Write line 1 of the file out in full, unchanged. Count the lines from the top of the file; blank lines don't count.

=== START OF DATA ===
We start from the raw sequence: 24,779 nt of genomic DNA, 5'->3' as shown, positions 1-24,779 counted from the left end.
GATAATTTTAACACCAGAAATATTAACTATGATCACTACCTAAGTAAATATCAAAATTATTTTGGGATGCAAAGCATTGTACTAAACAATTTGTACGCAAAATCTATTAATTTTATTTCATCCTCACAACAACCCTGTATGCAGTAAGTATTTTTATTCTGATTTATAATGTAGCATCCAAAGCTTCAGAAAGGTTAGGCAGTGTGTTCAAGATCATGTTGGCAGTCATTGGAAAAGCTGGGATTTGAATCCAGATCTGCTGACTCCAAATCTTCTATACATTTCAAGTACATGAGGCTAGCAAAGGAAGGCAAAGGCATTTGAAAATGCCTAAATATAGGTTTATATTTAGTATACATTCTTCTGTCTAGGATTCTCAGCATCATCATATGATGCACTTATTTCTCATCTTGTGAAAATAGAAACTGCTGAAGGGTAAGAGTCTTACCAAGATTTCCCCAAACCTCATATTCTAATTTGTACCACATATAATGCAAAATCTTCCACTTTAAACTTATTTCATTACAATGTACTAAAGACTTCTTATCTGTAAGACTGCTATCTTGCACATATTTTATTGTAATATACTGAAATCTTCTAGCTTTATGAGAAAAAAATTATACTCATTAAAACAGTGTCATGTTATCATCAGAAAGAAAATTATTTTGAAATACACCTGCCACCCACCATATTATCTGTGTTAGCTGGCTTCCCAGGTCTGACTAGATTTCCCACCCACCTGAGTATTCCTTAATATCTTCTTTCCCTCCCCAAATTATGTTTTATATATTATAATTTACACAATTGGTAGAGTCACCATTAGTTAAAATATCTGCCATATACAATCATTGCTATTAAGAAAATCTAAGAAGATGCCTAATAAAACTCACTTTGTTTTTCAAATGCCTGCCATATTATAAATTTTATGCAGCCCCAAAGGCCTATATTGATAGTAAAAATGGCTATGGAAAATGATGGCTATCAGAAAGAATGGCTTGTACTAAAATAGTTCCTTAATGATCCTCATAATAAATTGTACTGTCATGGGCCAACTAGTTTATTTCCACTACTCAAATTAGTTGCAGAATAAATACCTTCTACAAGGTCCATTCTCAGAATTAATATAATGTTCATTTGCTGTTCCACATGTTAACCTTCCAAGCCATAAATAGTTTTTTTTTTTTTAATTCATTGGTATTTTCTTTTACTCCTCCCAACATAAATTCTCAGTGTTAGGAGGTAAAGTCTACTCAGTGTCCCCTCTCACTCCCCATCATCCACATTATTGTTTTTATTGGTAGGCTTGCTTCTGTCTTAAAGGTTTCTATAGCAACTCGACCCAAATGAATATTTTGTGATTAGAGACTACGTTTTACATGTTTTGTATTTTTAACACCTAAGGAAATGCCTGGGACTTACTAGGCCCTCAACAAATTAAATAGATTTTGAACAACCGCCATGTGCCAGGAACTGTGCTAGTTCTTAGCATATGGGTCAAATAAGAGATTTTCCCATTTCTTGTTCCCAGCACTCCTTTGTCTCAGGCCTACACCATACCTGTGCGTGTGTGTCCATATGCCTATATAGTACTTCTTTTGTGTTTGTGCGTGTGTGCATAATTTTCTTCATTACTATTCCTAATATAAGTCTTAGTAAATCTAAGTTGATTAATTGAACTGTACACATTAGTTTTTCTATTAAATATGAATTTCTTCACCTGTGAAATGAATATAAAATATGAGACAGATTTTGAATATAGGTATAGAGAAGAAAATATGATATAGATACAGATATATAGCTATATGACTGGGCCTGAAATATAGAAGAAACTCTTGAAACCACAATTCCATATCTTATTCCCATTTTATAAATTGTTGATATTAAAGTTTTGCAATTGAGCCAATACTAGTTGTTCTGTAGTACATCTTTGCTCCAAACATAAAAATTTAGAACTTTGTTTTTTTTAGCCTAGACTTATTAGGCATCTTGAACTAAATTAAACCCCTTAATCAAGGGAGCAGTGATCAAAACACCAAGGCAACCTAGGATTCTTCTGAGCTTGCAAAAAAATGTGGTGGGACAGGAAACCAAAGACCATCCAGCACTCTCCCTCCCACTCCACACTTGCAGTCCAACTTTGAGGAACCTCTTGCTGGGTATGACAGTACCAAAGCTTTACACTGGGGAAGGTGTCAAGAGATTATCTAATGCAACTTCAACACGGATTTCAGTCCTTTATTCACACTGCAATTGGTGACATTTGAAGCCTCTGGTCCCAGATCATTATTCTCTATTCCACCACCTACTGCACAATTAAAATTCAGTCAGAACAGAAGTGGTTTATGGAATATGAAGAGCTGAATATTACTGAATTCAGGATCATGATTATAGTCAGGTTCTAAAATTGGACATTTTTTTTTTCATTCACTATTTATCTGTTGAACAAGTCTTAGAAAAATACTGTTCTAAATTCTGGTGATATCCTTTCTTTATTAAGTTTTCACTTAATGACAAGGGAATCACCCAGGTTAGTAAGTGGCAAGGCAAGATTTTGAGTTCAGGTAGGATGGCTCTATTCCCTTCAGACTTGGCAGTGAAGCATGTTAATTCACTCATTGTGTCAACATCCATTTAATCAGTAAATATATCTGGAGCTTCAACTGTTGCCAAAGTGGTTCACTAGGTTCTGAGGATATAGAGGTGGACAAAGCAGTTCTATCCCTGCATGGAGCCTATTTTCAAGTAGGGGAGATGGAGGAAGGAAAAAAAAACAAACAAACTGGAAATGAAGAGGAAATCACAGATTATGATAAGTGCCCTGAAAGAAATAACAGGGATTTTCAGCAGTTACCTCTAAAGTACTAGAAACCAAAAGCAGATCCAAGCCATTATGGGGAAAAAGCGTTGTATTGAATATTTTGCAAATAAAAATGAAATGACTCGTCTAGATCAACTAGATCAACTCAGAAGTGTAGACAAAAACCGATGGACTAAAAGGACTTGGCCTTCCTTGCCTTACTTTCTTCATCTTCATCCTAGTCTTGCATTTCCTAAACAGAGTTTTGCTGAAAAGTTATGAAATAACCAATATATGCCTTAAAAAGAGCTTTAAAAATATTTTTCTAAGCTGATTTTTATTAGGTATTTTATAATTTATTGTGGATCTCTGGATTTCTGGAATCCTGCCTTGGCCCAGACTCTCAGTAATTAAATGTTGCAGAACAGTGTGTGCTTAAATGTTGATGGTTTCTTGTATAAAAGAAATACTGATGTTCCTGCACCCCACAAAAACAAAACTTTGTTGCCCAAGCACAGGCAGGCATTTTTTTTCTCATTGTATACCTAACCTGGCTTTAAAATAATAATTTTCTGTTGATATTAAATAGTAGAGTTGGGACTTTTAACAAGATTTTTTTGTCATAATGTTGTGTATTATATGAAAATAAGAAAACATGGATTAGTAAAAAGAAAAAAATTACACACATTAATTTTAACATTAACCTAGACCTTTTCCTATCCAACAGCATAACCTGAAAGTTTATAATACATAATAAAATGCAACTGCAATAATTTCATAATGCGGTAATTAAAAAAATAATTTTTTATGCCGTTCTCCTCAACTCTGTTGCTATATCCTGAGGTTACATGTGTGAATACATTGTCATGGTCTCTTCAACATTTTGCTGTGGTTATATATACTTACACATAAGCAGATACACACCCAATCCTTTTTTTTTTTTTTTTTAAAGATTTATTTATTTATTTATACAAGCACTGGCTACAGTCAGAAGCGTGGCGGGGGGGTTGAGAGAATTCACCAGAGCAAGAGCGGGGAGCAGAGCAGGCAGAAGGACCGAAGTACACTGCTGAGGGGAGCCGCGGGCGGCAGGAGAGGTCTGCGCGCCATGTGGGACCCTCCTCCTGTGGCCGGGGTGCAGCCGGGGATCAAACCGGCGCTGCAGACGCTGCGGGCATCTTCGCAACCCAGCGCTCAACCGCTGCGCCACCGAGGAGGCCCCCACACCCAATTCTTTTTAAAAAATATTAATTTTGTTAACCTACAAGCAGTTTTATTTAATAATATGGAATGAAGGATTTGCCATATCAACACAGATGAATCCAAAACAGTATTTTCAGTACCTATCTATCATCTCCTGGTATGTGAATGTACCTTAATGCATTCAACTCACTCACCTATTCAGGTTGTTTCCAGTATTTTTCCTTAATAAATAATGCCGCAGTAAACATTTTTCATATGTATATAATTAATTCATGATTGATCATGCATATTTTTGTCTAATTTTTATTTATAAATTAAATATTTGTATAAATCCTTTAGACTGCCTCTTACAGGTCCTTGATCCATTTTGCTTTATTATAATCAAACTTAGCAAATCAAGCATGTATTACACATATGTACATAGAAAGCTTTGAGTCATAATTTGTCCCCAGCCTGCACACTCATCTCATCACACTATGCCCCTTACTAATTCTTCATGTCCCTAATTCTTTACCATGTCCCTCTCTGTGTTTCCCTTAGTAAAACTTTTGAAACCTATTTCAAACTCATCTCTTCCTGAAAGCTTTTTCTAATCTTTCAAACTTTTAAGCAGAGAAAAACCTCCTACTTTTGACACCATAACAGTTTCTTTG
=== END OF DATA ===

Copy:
We start from the raw sequence: 24,779 nt of genomic DNA, 5'->3' as shown, positions 1-24,779 counted from the left end.